Primary Let’s Think through Geography

Written by Stuart Twiss

It’s a cold but sunny afternoon in February, I find myself standing in the school grounds of a Hampshire Junior school, pouring water on different surfaces and at different rates from a watering can.  Listening and watching intently are a small group of teachers and the core team of a new Let’s Think project.  Can small experiments with a watering can lead eventually to the reasoning pupils will need to inhabit our planet in a sustainable way?

The Primary Let’s Think through Geography (PLTtG)  project started up in earnest in February with four teachers from schools in Hampshire meeting up with a team of Let’s Think tutors, a school leader and an Associate Professor from University of the West of England. 

The project aims to develop a taxonomy of reasoning applicable to Geography and children at this age, in line with Piaget’s Stages of Cognitive Development.  From this taxonomy we have begun to develop lessons that are challenging for children to reason through the content of Geography. Michael Shayer is providing the guidance for this crucial aspect, especially how we develop a taxonomy that is relevant to teachers and appropriately challenging for children.

We also intend to have each lesson contribute to the UN Sustainable Development Goals as they provide an opportunity for a richer curriculum in which children have some agency and can make a difference to issues that will affect their future. This aim resonates with the original CASE development. Thinking about sustainability is complex – more complex than most Primary Geography curriculum journeys.  The question as to whether LTtPG renders this complexity accessible echoes the pioneering work of Shayer and Adey setting out to accelerate cognition rather than reduce the curriculum complexity.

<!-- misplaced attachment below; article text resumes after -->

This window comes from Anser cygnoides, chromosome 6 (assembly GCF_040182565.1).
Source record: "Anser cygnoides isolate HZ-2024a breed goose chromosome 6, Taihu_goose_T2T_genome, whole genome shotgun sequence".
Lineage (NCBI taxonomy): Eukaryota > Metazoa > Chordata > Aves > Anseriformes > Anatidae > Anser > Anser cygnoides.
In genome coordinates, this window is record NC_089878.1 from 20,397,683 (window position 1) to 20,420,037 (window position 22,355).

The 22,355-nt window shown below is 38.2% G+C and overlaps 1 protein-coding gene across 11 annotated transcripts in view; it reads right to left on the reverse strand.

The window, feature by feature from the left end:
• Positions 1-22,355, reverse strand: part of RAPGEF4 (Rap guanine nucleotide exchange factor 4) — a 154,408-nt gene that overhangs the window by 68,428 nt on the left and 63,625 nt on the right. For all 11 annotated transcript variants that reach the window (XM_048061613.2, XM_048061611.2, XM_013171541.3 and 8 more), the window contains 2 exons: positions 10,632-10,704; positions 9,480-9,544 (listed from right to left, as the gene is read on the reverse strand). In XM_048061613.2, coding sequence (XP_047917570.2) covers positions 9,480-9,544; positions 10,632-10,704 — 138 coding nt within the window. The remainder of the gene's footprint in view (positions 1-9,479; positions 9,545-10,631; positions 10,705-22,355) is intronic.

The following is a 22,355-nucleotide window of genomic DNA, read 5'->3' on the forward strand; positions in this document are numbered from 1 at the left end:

A further goal for the team is to understand the experience of developing the lessons so that we would be be able to scale the project up into a larger intervention.  Many Let’s Think programmes are over two years with about 30 lessons. It is too early to say whether  we could do that.

The project scale is small at the moment with a trial of six or more lessons for Y5 and 6.  We are initially seeking evidence that Let’s Think pedagogy and approach is applicable in this subject and for this age of children.  The teacher researchers all have experience of using Let’s Think in their classrooms, albeit in a different subject, English, and it is their skill and experience that we will rely upon to bring the challenge to children and to gauge their response.  

Some readers may be familiar with David Leat and his publication Thinking Through Geography (1998).  David developed the resource for KS3 and we are delighted that he has agreed to be an associate to the team, offering critical advice on the lessons and approach. David has written extensively on cognitive acceleration and argues in a Geography Association paper for the importance of thinking through Geography.


So what is it with the watering can? 

Flooding is a consequence of the relationships between infiltration of water and run off which in turn are dependent upon rainfall frequency, duration and intensity and ground conditions.  Sustainable solutions to reduce flooding involve Sustainable Drainage Systems (SuDS) that typically slow down run off to allow for infiltration. The complexity of modelling these systems requires deeper reasoning than Piaget would credit children with at this age and hence the challenge necessary in a Let’s Think lesson.

We expect to have some draft lessons for readers to look at in a few months and will keep you updated as we go down that road. Geography is a journey after all!